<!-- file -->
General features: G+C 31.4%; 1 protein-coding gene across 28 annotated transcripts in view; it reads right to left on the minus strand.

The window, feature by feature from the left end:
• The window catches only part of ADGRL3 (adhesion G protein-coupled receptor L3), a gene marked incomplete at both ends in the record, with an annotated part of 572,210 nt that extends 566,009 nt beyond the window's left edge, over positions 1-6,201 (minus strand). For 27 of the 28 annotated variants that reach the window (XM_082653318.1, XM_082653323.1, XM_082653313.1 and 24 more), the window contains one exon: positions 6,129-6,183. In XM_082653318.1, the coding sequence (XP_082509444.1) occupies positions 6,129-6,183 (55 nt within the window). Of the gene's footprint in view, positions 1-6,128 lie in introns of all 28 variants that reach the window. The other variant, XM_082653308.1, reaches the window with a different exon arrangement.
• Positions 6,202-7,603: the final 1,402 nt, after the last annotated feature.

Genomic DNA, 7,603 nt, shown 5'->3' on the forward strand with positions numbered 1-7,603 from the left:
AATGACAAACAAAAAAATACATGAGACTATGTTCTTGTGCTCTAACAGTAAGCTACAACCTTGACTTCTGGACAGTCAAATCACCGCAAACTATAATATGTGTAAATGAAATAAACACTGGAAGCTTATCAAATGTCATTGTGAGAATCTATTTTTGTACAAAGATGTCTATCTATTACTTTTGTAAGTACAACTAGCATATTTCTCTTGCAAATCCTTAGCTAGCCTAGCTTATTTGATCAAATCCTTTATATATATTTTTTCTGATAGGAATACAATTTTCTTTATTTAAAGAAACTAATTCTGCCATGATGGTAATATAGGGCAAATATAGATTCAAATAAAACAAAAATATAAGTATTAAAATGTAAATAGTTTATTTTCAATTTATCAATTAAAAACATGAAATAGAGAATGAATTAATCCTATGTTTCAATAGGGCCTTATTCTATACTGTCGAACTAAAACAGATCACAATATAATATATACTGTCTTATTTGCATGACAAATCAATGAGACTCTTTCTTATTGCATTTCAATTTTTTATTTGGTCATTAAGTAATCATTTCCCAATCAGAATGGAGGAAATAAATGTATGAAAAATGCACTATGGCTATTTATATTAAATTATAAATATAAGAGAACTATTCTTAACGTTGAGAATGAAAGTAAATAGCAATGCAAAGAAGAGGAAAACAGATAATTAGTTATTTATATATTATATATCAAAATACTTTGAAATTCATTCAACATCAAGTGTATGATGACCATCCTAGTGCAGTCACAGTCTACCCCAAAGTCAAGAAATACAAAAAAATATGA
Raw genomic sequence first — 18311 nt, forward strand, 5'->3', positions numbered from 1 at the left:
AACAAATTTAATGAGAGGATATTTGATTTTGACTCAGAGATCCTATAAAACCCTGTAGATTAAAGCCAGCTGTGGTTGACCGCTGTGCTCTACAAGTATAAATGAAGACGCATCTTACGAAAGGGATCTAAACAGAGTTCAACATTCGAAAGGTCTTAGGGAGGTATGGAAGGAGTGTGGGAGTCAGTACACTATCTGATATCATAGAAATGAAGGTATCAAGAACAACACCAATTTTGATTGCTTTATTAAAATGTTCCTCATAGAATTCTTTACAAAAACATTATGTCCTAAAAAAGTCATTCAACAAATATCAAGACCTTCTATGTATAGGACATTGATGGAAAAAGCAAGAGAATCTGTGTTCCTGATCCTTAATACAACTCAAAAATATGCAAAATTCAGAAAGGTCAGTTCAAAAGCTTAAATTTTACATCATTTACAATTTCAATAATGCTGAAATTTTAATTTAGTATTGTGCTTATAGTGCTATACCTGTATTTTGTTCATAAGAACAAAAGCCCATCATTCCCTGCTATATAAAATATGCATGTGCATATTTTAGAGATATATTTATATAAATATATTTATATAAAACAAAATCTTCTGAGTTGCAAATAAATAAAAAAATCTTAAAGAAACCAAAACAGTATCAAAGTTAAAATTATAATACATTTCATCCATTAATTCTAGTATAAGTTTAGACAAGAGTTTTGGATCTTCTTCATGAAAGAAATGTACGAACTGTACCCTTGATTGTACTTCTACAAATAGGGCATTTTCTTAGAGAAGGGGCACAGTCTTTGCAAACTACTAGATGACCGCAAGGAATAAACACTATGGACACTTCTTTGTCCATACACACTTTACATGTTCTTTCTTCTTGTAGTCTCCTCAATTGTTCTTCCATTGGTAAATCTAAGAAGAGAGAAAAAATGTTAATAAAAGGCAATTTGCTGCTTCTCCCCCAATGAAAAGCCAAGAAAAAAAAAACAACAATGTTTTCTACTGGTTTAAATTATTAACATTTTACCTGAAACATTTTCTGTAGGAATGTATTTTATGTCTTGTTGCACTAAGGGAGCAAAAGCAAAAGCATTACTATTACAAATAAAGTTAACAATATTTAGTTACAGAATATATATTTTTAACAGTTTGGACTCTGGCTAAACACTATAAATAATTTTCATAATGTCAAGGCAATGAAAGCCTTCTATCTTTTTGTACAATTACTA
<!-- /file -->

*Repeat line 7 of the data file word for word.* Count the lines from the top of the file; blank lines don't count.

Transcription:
Raw genomic sequence first — 18311 nt, forward strand, 5'->3', positions numbered from 1 at the left: